U.S. Relative Valuations Are Close to An All-Time High
MSCI USA Average Relative Valuation
Investors currently associate Japan with low growth—and that is true to a point. Yet, valuations are the lowest they've been in years, thanks to improving earnings and trade-related pressure on stock prices. “Japan has rarely been cheaper, and its return on equity story is one that is underappreciated,” says Jonathan Garner, Chief Asia & Emerging Market Strategist. The team is forecasting 15% appreciation for the benchmark Tokyo Stock Price Index, or Topix, even as the yen strengthens.
Japan's Relative Valuation Is At An All-Time Low
MSCI Japan Average Relative Valuation
The dollar has been a safe haven for global investors through much of this market cycle, driving up foreign ownership of U.S. currency to $37 trillion. While this and other factors have created a virtuous cycle for the dollar, many of these conditions have started to reverse—and could drive more dollar weakness.
Morgan Stanley’s foreign-exchange strategists think that shift is already underway, as the dollar has failed to make new highs, even as U.S. growth has surprised to the upside. All told, they are forecasting a broad decline of 4.4% for the dollar against other major currencies through the middle of 2020. Among developed markets, the Norwegian krone is poised to be the best performer, while the Indonesian rupiah should lead in emerging markets.
In late 2018, Morgan Stanley strategists recommended that investors position their portfolios for the “Ryder Cup of Bonds,” named for the golf tournament that Europe has won nine of the last twelve times. They took the view that North American underperformance in government bonds would reverse in 2019 and the Ryder Cup of Bonds trade would return to North American shores.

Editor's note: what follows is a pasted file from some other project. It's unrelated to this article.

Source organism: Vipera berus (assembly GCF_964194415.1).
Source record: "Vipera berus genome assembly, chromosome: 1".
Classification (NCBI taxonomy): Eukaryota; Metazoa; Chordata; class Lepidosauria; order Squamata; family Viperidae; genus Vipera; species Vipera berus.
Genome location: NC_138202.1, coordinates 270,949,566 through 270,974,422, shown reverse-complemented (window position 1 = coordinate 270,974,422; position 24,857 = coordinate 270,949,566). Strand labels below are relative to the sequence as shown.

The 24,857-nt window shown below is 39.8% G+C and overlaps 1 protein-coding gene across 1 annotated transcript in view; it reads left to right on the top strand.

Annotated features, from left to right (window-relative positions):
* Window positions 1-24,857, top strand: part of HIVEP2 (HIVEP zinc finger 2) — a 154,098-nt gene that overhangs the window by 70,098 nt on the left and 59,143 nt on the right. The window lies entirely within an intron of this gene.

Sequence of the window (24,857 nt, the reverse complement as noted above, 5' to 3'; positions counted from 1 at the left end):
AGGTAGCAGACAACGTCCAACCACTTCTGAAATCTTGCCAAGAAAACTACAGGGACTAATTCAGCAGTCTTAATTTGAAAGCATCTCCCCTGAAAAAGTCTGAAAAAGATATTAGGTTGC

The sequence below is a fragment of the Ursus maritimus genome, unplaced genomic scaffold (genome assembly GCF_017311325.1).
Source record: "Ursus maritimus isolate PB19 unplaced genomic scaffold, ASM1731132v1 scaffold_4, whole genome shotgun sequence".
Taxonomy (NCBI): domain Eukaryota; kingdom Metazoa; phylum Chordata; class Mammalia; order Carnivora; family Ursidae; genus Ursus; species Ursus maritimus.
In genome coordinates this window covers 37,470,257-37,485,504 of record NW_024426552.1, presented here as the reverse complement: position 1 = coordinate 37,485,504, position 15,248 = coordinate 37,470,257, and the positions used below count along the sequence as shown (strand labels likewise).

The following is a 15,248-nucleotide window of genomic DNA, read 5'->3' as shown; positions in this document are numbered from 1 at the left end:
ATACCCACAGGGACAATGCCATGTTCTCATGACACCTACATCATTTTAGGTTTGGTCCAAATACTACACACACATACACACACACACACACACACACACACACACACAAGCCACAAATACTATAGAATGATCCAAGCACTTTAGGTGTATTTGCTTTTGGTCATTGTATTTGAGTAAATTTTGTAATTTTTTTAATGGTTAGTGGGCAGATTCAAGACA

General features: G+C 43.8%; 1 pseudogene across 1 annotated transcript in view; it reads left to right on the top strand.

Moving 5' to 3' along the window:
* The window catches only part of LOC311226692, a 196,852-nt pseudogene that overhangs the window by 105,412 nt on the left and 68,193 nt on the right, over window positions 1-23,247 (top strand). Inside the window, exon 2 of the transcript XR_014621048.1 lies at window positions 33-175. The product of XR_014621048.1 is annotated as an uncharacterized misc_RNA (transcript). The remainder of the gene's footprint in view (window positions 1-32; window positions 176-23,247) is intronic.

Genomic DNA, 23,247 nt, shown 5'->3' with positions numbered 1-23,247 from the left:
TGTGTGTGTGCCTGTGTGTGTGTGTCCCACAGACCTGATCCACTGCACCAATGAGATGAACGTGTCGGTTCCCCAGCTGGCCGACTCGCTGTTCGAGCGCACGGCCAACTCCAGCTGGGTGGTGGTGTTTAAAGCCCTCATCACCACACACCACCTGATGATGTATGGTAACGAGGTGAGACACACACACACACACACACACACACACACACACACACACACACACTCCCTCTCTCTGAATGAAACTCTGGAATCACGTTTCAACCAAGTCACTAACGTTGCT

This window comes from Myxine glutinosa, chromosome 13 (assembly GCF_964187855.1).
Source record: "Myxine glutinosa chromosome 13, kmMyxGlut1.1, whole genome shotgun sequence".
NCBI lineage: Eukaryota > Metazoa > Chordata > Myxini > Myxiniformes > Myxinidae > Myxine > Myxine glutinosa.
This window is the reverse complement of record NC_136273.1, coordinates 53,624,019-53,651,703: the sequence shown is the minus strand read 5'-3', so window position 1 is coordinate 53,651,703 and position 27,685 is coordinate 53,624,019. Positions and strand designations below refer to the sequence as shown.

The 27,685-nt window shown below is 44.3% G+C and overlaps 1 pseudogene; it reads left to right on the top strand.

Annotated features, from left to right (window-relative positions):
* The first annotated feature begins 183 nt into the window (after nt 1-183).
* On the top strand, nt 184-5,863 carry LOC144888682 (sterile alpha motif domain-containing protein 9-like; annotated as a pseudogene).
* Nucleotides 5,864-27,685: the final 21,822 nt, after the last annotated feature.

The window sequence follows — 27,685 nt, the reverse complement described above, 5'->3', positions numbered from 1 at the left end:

Now, U.S. growth deceleration and better China growth “should help narrow cross-Atlantic yields in real and nominal terms,” says Matthew Hornbach, Global Head of Interest Rate Strategy. His team expects Treasury yields to fall 2.2% by the middle of 2020—a view that diverges from the consensus—Italian spreads to narrow, the German curve to steepen and long-end Japanese government bonds to flatten.
Morgan Stanley credit strategists continue to be concerned about U.S. corporate credit, even with the Federal Reserve’s rate-hike pause. The team remains concerned about U.S. credit from a fundamental, cyclical and technical perspective as we enter late-cycle. They had previously noted in their 2019 outlook that a bear market in credit had likely already begun.
Among investment-grade credits, strategists continue to favor Europe, where year-to-date performance has been stronger than their bull-case outlook. Likewise, they think emerging-market credits offer better fundamentals and valuations than U.S. high-yield bonds.
One bright spot in U.S. fixed income: mortgage-backed securities. “We are not seeing the late-cycle excesses within the consumer balance sheet—and especially within the U.S. housing market—that are present in corporate credit,” says James Egan, Co-Head of U.S. Securitized Products Research. “While valuations are beginning to reflect this, we continue to believe that assets referencing mortgage credit will exhibit strong fundamental performance over our forecast horizon.”